(Photo by: Design by: Zoey Jares)

Photo by: Design by: Zoey Jares

Valentine’s Day History Will Break Your Heart

February 8, 2022

February 14 is now in sight and is approaching rapidly. People all over the world are ready to fill their Valentine’s Day with love. Little do they know, the history behind this day is far more grim than one would expect. The belief that Valentine’s Day is a frivolous Hallmark Holiday is simply a common misconception. Valentine’s Day has been light-heartedly celebrated for centuries, but the truth about its dark origins will Break. Your. Heart.

Valentine’s Day is well-known for gifts including candy, cards, and flowers sent with love from admirers. It seems like a silly thing for people to practice each year but it has been recognized all over the world for a very long time. This romantic holiday was created long before you ever would have thought it was, and definitely not based on the romantic reasons we celebrate it for today. 

 

According to History.com, it all started on February 14, 496 AD when Saint Valentine was beheaded for illegally marrying couples in Rome. The world began recognizing the death of this martyred saint because he brought love to so many when it wasn’t allowed, and humans naturally cherish love. History.com claims that Emperor Claudius II outlawed marriage because unmarried men performed better in the military, but Saint Valentine defied this injustice and began marrying couples in secret. Eventually, Saint Valentine was caught and imprisoned before being beheaded on February 14. During his imprisonment, Valentine fell in love with the jailor’s daughter who would meet him at his cell in secret. It is believed that the night of his death he left a love letter for her and signed it “-From Your Valentine.” 

As sad as the story is, the reason for Valentine’s death is very heartwarming and courageous. By the Middle Ages, Saint Valentine was one of the most well-known priests across Europe and people began celebrating him all over the world.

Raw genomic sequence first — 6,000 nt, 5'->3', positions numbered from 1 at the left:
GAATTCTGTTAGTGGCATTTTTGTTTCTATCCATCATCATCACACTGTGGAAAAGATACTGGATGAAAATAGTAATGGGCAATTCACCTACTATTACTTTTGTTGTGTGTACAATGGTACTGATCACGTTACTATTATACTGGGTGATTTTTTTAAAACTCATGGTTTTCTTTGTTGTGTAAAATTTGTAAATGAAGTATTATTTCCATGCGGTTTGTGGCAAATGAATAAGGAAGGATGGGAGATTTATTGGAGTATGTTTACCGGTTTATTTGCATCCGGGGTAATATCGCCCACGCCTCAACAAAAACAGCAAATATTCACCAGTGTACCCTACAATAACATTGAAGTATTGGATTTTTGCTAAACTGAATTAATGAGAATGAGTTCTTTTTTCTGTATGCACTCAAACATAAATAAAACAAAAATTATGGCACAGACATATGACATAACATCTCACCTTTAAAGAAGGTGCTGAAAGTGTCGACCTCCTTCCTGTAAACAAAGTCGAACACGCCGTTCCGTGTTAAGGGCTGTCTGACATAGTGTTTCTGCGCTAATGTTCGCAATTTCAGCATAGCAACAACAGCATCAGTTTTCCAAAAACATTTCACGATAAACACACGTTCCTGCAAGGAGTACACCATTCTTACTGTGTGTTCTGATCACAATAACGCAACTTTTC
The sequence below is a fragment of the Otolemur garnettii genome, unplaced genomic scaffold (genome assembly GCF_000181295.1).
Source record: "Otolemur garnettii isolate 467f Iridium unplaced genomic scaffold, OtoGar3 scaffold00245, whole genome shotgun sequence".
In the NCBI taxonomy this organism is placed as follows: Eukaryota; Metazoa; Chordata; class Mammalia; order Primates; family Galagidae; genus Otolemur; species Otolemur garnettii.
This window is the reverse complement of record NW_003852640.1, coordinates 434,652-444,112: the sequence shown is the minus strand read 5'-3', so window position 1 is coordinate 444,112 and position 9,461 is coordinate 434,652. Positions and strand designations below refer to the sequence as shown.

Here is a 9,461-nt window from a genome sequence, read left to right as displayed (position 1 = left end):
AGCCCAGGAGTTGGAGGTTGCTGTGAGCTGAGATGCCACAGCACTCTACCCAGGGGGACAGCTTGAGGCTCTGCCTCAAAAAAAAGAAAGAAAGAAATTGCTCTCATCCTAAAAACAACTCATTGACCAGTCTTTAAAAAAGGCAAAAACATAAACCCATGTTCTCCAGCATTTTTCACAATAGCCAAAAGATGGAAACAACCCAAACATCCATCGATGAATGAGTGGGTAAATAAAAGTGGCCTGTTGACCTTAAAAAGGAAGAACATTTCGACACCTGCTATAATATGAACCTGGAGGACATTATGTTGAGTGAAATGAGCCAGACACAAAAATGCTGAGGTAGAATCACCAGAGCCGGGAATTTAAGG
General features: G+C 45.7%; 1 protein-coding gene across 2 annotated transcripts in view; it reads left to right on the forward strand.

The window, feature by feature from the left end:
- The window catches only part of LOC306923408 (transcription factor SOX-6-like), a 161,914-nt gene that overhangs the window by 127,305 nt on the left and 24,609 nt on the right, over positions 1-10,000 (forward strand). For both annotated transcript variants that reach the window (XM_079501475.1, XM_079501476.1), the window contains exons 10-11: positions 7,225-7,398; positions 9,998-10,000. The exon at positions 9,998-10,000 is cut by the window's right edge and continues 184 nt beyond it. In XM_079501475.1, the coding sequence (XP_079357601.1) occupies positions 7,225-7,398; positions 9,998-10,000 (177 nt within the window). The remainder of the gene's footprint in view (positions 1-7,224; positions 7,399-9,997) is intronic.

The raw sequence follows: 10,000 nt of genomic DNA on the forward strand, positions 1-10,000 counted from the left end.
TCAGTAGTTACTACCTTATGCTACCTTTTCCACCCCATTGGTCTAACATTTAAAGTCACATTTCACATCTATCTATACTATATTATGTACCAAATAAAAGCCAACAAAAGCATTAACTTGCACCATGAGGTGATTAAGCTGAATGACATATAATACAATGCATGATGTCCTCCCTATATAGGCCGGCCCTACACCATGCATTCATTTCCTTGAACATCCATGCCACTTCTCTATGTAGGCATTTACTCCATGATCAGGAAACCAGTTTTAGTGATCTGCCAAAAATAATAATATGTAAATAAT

Valentine’s Day traditions are far from what they used to be and still differ around the world today. Encyclopedia Britannica states that Valentine’s Day in Rome was originally called Lupercalia, a festival in mid-February where women were bid off to men and animals were sacrificed to promote fertility; the Romans then ended their festival with a large feast. As that is obviously a terrible idea for a holiday, the Pope had to forbid the entire celebration by the end of the 5th century for being “un-Christian.” The holiday was set on February 14 and re-named St. Valentine’s Day, but it still wasn’t a holiday directly associated with love.

Valentine’s Day greetings have been traced back as far as the middle ages but the first known written Valentine was sent in 1415 by Charles Duke of Orleans, who wrote a poem for his imprisoned wife; that poem is still in existence today. By the 18th century it became normal for people to send each other handwritten notes expressing affection, and eventually in the 1900s printed Valentines were created. According to the Greeting Card Association, there are currently about 145 million valentine cards sent each year making it the second-largest card-sending holiday right after Christmas.

 

Most people will remember sending Valentines in their elementary classes, and adults would know that Valentine’s Day is a time to send flowers and cards. But I wonder, do many high school students recognize this romantic holiday? In response to my curiosity, I collected data from a group of completely random students and staff at Timberline High to see what they have to say. I asked each person whether they had a valentine or if they were planning on it. Surprisingly, many people had Valentines or planned to ask another person to be their valentine this year!

The story behind this holiday can be truly heartbreaking but also sends a sweet message. Valentine’s Day isn’t really a Hallmark Holiday and wasn’t based on cards and candy after all, but it has been a cherished holiday around the world for a long time and will continue to be celebrated for much longer. I wish the best of luck to those Wolves looking to find a Valentine this year and hope that everyone enjoys February 14 however they’d like. Happy Valentine’s Day, Wolves!

 

 

 

 

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